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    Well, there isn't anything wrong with the 5305 if a high powered system is what you're after. While the eZee can accept more than a 20a controller with a switch out, it hasn't got the wiring to take extreme current like the Crystalyte can. Crystalyte motors have the most robust wiring of any hub motor i've seen. They will handle some seriously excessive current.

    The 5305 is going to be more efficient in optimal conditions, but thats what the simulator represents. In true usage, the consistently higher RPMs of the geared motor translates to a higher real world eff. At a lower power output, you're going to get better value from the eZee, but as you have figured out, the 5305 has more high end potential. It all comes down to how much solar energy you're going to have at your disposal, and what your ultimate goal for the vehicle is, I suppose. The Crystalyte 5 series are certainly a choice pick for those looking for very high power potential.

    I suppose one important factor would be finding out how much photovoltaic capacity you're going to have available as well.

  18. #18
    Member simplecj's Avatar
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    As for the motor selection... I'd rather have more flexibility in my system and the ability to handle more power if I want it to, especially if it's not going to cost me any more money, which it appears it is not, it's actually about the same price for the higher powered crystalyte setup.

    My solar capacity is yet to be determined. I'm going to build a small lockable "trunk" to replace the basket on the back of the bike. The lid of the trunk will hold the solar panels and the battery pack and other electronics will go inside the trunk.

    With the 36v setup, I'll have 3 12v panels wired in series, if there's enough room I'll double up with 3 more in parallel. The question that remains is how big of panels I can fit on the trunk. I should be getting the bike itself within a week, then I can actually measure things out and get a better idea of what I'm dealing with.

    I will of course put as much capacity as I can fit, but really, the solar part is just more of a passive charging system. I would like it to be able to charge the packs from dead to full in about a day. I figure if I can do that, I will have a noticeable extended life (range) on the pack. The best thing about the solar is that it's just there charging whenever the sun is out.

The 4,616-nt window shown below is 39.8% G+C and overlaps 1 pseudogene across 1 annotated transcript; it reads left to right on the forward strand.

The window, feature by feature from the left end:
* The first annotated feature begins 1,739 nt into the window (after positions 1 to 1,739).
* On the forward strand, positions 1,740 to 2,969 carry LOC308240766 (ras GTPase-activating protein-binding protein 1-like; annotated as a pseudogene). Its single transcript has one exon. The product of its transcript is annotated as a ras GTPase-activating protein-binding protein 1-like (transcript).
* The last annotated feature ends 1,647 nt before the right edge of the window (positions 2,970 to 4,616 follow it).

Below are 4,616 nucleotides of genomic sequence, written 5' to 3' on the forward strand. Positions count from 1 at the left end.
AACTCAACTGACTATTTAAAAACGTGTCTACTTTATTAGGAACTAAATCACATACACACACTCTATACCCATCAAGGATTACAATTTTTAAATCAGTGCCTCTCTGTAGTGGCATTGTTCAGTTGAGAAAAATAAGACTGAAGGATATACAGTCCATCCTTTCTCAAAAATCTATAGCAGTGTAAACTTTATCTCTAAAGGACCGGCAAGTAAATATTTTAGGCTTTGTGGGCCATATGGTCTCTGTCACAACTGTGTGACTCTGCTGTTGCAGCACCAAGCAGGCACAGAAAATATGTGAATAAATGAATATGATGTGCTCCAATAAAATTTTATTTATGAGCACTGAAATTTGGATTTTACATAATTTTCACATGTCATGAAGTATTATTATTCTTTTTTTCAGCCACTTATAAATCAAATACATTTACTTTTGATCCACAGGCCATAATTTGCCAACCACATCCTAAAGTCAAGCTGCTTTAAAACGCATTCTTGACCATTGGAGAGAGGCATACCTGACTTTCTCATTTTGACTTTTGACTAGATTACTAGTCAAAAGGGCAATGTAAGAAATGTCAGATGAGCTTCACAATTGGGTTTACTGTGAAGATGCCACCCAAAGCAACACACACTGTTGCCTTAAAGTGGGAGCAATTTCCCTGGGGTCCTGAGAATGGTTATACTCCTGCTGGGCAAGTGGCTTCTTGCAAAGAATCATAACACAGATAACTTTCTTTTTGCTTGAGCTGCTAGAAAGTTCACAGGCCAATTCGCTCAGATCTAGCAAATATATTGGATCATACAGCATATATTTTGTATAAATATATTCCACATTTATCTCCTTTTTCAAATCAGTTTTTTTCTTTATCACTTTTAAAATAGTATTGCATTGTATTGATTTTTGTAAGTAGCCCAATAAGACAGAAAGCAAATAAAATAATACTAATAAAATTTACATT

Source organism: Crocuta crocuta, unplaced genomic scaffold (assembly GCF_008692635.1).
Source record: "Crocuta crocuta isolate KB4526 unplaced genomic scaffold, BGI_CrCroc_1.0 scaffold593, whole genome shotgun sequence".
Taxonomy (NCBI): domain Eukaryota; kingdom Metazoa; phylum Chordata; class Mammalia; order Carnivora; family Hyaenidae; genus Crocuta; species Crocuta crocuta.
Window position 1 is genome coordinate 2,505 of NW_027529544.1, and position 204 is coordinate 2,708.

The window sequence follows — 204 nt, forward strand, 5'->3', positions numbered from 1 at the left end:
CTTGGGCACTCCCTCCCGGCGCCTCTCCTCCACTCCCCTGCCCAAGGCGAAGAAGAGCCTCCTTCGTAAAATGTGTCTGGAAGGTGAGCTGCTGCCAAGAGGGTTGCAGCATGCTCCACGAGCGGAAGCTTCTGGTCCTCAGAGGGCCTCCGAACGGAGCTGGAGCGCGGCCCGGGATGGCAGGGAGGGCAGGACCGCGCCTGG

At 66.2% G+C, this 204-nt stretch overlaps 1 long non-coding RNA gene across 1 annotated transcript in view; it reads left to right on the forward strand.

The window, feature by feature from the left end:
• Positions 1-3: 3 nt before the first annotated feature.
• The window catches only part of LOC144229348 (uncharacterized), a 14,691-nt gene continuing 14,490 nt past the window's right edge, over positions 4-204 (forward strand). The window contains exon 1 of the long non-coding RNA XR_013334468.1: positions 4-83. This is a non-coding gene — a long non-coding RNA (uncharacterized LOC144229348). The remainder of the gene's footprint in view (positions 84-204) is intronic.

Any suggestions on solar panels to use? I am going to try to get these donated, but there's a chance I will have to buy them myself.

  19. #19
    Senior Member wernmax's Avatar
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    You know....at this point, what occurs to me, is that those type of trikes have hubs that are fixed to the drive axle.

    You can't put a standard electric hub motor on the rear wheels, anyway.

    Forgive the repeat if someone else already mentioned this.

  20. #20
    Member simplecj's Avatar
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    I know that, that's why I'm getting the front wheel hub. It'll actually make it a 3 wheel drive with both electric and pedal power!

    What I'm really hoping is that I can rig up a disc brake on the rear axle.
    Last edited by simplecj; 12-07-08 at 11:31 AM.

  21. #21
    adrenaline junkie
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    Quote Originally Posted by simplecj View Post
    As for the motor selection... I'd rather have more flexibility in my system and the ability to handle more power if I want it to
    Successful solar vehicles are highly optimized for efficiency. Permanent magnet motors lose efficiency at low power (I don't understand the details, but I've read that maximum efficiency is reached when the magnetic fields of the rotor and stator magnets are equal). I suspect you will get noticeably better efficiency with the eZee motor at the lower power level needed to make good use of solar power. The eZee is also significantly lighter in weight than Crystalyte 5 series.